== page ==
If you love running in the mud, you better get used to the consequences. You know what I’m talking about – muddy trainers, straw entangled around spikes on your cross country shoes and damp, dirty running trail shoes. From clumps of dirt that simply won’t shift to dirty laces, it’s a tough one having to tactically transport those shoes home without sharing your love of mud with everyone in your path.
You may be tempted to shove them in the washing machine when you get home. And for some people this seems to work fine but there are certain things you have to consider such as complaints from management if those mud-clad shoes went anywhere near a swanky washing gadget that sits there, pride of place in the pristine new kitchen.
Having run cross country races, trail marathons and years of watching my brother as a teenager meticulously care for his football boots (an old toothbrush was involved), I’ve found an alternative way to care and clean my most important tools. So here are a few tips on how to clean running shoes.
1. Race and wrap
Whether it’s your local rag or the free Guardian (or title of your choice) you cleverly worked into your shop at Waitrose, make sure you always have a newspaper handy for those post-race shoes. As soon as you cross the finishing line and caught up with your friends, whip your shoes off, put on another dry pair and wrap the muddy trainers in newspaper. Then stuff them in a plastic bag so you can carry them home without getting dirt absolutely everywhere. Newspaper is also useful to help you pry off the mucky trainers – use it as a layer between your fingers and mucky shoes.
2. Rinse as soon as possible
Seriously, do not wait for your trainers to dry as solidified mud is a bit like concrete and difficult to remove no matter how satisfying it can be whacking your dirty shoes against the wall to remove dirt from all the nooks and crannies. Unwrap your shoes when you get home and if you have access to running water outside, hose them down as soon as possible. Alternatively, you could hose them down in your shower (only as a last resort mind you, this will make you very unpopular with the person/people you live with), or do it the old-fashioned way and grab a tub of water to dunk them in.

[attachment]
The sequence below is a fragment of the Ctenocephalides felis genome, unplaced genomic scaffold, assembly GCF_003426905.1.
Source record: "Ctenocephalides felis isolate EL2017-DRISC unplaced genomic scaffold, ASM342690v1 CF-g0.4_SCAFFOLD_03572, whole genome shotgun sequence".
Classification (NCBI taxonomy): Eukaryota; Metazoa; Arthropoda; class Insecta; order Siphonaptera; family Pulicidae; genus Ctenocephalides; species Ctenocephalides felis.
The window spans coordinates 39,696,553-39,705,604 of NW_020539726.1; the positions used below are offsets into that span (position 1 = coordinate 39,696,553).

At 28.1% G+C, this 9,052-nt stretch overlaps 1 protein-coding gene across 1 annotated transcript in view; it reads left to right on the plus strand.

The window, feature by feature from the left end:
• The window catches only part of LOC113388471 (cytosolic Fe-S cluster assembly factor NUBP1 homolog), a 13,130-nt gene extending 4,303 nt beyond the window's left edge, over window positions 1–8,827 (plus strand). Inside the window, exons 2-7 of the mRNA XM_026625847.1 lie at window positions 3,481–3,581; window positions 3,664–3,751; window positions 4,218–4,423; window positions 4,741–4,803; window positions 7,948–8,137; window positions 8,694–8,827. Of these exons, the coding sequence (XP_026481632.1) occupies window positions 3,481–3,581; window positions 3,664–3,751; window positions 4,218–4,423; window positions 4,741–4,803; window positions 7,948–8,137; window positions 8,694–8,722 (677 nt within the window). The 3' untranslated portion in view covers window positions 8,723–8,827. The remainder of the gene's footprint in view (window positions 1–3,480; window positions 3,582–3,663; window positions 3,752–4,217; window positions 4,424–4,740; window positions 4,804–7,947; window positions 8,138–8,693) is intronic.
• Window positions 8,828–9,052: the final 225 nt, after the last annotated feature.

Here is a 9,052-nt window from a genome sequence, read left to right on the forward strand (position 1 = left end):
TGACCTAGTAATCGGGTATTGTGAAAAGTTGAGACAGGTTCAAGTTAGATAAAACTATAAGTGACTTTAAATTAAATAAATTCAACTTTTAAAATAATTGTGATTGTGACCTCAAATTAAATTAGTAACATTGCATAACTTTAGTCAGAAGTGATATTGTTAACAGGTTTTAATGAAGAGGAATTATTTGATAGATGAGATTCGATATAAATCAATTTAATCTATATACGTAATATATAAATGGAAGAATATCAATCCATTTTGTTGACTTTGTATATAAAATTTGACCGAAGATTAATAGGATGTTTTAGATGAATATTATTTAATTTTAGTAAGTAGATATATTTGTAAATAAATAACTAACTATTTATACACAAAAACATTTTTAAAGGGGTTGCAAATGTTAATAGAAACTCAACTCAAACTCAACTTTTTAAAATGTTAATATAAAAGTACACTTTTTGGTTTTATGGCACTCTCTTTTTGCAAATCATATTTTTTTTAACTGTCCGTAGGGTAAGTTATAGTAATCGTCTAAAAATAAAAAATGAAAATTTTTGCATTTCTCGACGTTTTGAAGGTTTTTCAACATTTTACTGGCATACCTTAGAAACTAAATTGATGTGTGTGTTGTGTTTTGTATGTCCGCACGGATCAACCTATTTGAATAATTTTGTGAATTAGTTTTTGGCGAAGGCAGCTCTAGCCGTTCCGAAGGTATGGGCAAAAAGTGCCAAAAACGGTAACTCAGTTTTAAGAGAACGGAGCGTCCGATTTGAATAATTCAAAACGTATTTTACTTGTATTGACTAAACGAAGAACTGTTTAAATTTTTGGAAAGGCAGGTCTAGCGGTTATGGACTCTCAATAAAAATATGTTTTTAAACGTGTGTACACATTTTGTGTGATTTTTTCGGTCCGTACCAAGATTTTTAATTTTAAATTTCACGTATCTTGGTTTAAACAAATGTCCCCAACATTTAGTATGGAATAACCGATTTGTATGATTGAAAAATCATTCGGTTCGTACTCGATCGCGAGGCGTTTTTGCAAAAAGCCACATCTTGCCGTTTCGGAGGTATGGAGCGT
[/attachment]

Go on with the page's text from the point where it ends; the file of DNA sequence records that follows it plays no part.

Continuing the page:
3. Fill a bowl with hot soapy water
Once you’ve got the worst of the mud off, give your trainers a wash in a bowl of hot soapy water. Be sure to remove any insoles beforehand and untie laces so you can remove the dirt attached and freshen them up for next time. After all, no one enjoys having to tie up dry and crusty laces before their big race. You can use an old toothbrush or dish brush if you have one to hand to get into the grips of the trainers where the dirt likes to linger.
4. Rinse again
It goes without saying that post the soapy rub-a-dub-dub, you’ll need to rinse your shoes down again to remove any detergent. Use running water or a few tubs of water until it runs clear without soap suds.
5. Stuff ’em rock solid
Once again, grab your newspaper and screw up into balls to stuff your shoes with. Aim to really get as much in there as possible – the newspaper will absorb moisture and help your running dry faster.
6. Wrap again
Now you don’t have to do this but I find wrapping the exterior with newspaper also helps speed up the drying process of my running shoes.
7. Leave to dry
It may sound like common sense but you’ll be surprised by how many times you can leave your shoes outside only to find a week later that they are saturated with water and the newspaper you’d stuffed them with had turned into mulch. Remember to put your shoes in a dry, sheltered place or bring them indoors to dry. I seem to remember my oldies would place my brother’s football boots next to the boiler at home.
8. Change it up regularly
It’s up to you whether you leave your running shoes for a week or few days but one of the best ways to dry them out completely is to change the newspaper regularly.